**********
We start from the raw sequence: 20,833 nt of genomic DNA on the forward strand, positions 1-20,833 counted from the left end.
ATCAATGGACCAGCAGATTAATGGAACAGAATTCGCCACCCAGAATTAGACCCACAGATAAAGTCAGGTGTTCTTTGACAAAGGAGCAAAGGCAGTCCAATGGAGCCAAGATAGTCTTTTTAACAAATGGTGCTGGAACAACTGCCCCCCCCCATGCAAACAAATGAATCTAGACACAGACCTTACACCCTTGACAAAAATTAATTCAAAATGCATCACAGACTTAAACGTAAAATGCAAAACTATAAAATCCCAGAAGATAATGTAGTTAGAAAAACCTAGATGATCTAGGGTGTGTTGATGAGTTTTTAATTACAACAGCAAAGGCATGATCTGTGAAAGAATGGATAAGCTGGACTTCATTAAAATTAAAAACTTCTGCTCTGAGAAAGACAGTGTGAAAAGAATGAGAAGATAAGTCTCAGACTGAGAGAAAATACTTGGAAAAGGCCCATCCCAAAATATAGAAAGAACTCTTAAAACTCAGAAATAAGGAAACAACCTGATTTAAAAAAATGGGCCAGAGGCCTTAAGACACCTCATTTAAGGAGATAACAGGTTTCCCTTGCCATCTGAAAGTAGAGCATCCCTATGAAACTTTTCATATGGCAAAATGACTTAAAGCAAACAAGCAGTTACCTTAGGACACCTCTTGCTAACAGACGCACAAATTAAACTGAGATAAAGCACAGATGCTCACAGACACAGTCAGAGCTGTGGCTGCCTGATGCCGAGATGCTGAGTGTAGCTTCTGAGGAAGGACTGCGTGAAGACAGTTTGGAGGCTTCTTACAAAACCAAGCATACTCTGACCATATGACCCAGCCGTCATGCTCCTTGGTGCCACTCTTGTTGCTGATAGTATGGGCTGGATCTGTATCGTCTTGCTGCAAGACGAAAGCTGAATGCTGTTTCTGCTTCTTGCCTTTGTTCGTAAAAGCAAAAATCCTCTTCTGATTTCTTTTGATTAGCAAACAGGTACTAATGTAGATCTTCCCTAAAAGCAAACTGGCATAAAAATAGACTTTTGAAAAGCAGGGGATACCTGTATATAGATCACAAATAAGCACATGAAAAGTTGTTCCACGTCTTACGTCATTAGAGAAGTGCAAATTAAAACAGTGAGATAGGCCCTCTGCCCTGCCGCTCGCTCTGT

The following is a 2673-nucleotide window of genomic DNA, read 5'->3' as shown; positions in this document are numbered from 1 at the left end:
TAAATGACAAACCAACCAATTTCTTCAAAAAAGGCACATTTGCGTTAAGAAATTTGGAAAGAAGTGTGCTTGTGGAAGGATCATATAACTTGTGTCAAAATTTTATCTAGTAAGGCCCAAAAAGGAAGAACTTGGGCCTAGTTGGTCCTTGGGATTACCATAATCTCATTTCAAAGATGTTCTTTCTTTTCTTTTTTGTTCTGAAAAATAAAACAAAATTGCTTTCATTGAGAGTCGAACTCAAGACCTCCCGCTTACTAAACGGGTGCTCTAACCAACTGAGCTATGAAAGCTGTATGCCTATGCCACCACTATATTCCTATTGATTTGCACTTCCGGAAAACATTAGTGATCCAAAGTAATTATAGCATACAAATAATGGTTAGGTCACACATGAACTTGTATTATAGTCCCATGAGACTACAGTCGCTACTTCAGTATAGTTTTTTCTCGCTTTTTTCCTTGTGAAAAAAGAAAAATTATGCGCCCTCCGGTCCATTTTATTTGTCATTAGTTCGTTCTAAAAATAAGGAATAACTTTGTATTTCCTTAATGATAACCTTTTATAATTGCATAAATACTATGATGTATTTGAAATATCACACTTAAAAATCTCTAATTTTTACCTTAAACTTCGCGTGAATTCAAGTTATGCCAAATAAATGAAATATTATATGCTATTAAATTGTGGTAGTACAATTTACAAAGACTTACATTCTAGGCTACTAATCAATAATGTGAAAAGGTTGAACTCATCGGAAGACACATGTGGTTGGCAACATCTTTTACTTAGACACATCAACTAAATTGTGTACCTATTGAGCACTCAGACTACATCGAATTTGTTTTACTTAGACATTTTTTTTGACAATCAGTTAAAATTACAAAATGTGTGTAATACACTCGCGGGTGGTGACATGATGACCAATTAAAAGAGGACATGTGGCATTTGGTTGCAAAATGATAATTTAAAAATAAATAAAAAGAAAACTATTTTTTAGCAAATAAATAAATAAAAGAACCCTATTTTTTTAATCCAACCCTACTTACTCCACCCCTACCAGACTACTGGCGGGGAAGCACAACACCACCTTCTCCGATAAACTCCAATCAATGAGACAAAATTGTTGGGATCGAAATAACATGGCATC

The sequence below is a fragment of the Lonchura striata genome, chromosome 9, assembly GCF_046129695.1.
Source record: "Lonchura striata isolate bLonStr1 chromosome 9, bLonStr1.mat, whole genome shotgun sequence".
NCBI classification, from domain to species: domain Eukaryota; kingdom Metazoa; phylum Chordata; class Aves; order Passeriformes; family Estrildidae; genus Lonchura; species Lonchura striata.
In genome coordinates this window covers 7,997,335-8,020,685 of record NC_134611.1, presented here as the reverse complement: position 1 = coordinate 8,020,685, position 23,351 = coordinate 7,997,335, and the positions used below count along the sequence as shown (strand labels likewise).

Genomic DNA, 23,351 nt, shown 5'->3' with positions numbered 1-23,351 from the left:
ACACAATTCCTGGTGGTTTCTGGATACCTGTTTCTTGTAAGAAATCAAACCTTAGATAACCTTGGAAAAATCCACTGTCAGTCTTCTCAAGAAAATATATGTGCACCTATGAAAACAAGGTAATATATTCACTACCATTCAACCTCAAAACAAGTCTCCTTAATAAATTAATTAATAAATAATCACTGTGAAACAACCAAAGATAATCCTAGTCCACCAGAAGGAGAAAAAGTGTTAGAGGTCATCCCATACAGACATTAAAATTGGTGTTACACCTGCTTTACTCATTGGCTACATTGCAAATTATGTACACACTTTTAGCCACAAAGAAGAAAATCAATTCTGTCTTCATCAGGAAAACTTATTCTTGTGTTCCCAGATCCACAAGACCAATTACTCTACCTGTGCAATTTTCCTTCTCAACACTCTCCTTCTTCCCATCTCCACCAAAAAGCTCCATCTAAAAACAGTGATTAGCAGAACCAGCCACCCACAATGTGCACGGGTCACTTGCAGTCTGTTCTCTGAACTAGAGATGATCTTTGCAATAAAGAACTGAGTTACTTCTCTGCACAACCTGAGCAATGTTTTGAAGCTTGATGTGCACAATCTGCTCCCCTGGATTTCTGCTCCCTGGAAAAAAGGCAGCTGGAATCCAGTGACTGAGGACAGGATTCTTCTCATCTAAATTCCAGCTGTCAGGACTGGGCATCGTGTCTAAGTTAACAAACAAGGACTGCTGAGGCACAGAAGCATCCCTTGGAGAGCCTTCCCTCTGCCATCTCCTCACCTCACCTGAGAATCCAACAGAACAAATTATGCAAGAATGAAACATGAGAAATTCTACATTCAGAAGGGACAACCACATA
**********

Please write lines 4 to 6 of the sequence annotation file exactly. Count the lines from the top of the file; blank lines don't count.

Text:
TAAATGACAAACCAACCAATTTCTTCAAAAAAGGCACATTTGCGTTAAGAAATTTGGAAAGAAGTGTGCTTGTGGAAGGATCATATAACTTGTGTCAAAATTTTATCTAGTAAGGCCCAAAAAGGAAGAACTTGGGCCTAGTTGGTCCTTGGGATTACCATAATCTCATTTCAAAGATGTTCTTTCTTTTCTTTTTTGTTCTGAAAAATAAAACAAAATTGCTTTCATTGAGAGTCGAACTCAAGACCTCCCGCTTACTAAACGGGTGCTCTAACCAACTGAGCTATGAAAGCTGTATGCCTATGCCACCACTATATTCCTATTGATTTGCACTTCCGGAAAACATTAGTGATCCAAAGTAATTATAGCATACAAATAATGGTTAGGTCACACATGAACTTGTATTATAGTCCCATGAGACTACAGTCGCTACTTCAGTATAGTTTTTTCTCGCTTTTTTCCTTGTGAAAAAAGAAAAATTATGCGCCCTCCGGTCCATTTTATTTGTCATTAGTTCGTTCTAAAAATAAGGAATAACTTTGTATTTCCTTAATGATAACCTTTTATAATTGCATAAATACTATGATGTATTTGAAATATCACACTTAAAAATCTCTAATTTTTACCTTAAACTTCGCGTGAATTCAAGTTATGCCAAATAAATGAAATATTATATGCTATTAAATTGTGGTAGTACAATTTACAAAGACTTACATTCTAGGCTACTAATCAATAATGTGAAAAGGTTGAACTCATCGGAAGACACATGTGGTTGGCAACATCTTTTACTTAGACACATCAACTAAATTGTGTACCTATTGAGCACTCAGACTACATCGAATTTGTTTTACTTAGACATTTTTTTTGACAATCAGTTAAAATTACAAAATGTGTGTAATACACTCGCGGGTGGTGACATGATGACCAATTAAAAGAGGACATGTGGCATTTGGTTGCAAAATGATAATTTAAAAATAAATAAAAAGAAAACTATTTTTTAGCAAATAAATAAATAAAAGAACCCTATTTTTTTAATCCAACCCTACTTACTCCACCCCTACCAGACTACTGGCGGGGAAGCACAACACCACCTTCTCCGATAAACTCCAATCAATGAGACAAAATTGTTGGGATCGAAATAACATGGCATC

The sequence below is a fragment of the Lonchura striata genome, chromosome 9, assembly GCF_046129695.1.
Source record: "Lonchura striata isolate bLonStr1 chromosome 9, bLonStr1.mat, whole genome shotgun sequence".